Soft skills vs. hard skills

With a new focus on education today, there’s a sense that individuals need training in areas businesses want. Host Mary Walden asked if having a degree or certification in a valued area of study is all it takes to be successful in the job market. Her husband, N.C. State University economist Mike Walden, responds.

Mike Walden: “Well Mary, it’s certainly important. In fact, we call these kinds of skills and training people receive in community college or colleges or any other kind of training facility ‘hard skills.’ So people learn how to be a computer technician; people learn how to be a nurse; people learn how to be a carpenter. And clearly these are very important, and we want to try as best we can to motivate people that go in and learn skills that the market wants.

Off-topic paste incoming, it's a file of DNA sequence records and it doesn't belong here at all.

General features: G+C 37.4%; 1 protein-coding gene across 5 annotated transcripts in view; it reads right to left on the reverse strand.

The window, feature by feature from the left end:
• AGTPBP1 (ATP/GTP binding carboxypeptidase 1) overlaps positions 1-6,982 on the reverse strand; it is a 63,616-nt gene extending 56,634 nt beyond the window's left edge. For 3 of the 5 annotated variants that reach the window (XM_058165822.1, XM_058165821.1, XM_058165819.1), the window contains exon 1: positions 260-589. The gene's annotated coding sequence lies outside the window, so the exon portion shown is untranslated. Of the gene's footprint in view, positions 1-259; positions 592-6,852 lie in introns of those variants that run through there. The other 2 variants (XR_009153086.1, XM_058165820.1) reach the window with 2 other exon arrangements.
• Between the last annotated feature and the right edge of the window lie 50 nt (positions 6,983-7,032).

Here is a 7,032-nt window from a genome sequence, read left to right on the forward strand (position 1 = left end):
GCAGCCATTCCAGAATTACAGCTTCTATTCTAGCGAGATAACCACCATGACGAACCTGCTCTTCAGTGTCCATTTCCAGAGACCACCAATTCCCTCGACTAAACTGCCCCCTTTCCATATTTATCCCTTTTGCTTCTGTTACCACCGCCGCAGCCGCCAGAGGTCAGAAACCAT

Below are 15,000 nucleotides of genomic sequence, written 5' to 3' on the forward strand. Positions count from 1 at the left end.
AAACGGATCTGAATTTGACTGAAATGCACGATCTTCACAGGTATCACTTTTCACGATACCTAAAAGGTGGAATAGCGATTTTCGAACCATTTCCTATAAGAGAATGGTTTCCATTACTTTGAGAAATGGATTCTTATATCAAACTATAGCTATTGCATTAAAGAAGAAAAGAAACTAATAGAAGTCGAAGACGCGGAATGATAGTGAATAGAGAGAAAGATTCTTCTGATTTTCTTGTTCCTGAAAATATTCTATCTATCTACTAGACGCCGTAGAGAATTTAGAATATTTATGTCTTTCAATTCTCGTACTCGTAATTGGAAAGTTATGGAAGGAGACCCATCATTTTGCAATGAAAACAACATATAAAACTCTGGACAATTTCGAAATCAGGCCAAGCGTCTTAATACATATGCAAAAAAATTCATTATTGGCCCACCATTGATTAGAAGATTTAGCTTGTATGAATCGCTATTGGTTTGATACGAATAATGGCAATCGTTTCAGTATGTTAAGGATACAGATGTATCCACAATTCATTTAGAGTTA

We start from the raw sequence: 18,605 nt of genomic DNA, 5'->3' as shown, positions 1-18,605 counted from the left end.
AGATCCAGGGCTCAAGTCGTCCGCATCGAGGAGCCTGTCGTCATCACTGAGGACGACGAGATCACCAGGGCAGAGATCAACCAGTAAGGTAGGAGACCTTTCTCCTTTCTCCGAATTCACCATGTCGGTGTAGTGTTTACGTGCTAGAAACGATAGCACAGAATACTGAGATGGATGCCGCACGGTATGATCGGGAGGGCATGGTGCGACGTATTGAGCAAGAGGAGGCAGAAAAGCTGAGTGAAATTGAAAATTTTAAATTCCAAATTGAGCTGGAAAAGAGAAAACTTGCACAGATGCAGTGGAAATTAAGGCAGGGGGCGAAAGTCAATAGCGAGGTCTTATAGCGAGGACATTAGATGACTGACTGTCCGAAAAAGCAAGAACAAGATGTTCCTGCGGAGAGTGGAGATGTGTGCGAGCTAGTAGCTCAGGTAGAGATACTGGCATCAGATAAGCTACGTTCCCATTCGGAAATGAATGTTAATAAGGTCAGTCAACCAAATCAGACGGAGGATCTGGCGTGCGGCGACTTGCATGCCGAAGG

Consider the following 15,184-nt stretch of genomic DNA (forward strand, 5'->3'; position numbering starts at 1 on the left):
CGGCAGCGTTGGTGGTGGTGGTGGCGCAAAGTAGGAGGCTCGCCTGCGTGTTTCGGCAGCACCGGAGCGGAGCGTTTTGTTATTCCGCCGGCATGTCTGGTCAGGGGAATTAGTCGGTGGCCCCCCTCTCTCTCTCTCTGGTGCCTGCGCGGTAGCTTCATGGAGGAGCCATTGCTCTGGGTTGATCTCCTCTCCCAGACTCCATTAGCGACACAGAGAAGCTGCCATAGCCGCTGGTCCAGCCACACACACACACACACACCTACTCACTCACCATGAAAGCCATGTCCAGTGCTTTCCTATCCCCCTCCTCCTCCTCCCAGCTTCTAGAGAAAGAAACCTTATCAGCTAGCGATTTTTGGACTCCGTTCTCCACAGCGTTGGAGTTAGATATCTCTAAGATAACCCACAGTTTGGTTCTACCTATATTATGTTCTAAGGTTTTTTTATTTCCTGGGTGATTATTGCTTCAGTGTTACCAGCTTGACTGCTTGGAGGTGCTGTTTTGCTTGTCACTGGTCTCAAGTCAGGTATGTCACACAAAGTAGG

“But also important are things called soft skills. Soft skills involve things like showing up to work on time, being able and willing to follow orders, being able to work with others, being flexible, being committed to doing your job well. These are not necessarily things you learn in school, but you probably learn them either growing up, or you learn them in part-time jobs that young people have when they’ve reached that certain age.

“And these are often not, as I said, taught in schools. And so it’s going to really vary, depending on the business, how much focus they put on soft skills versus hard skills.  Quite frankly, some businesses really don’t care about the hard skills that someone brings to the business. They’ll teach employees the hard skills. They focus more on the soft skills. So, these are a very, very important part of our economy and a very, very important element of someone being able to get a good paying job.”

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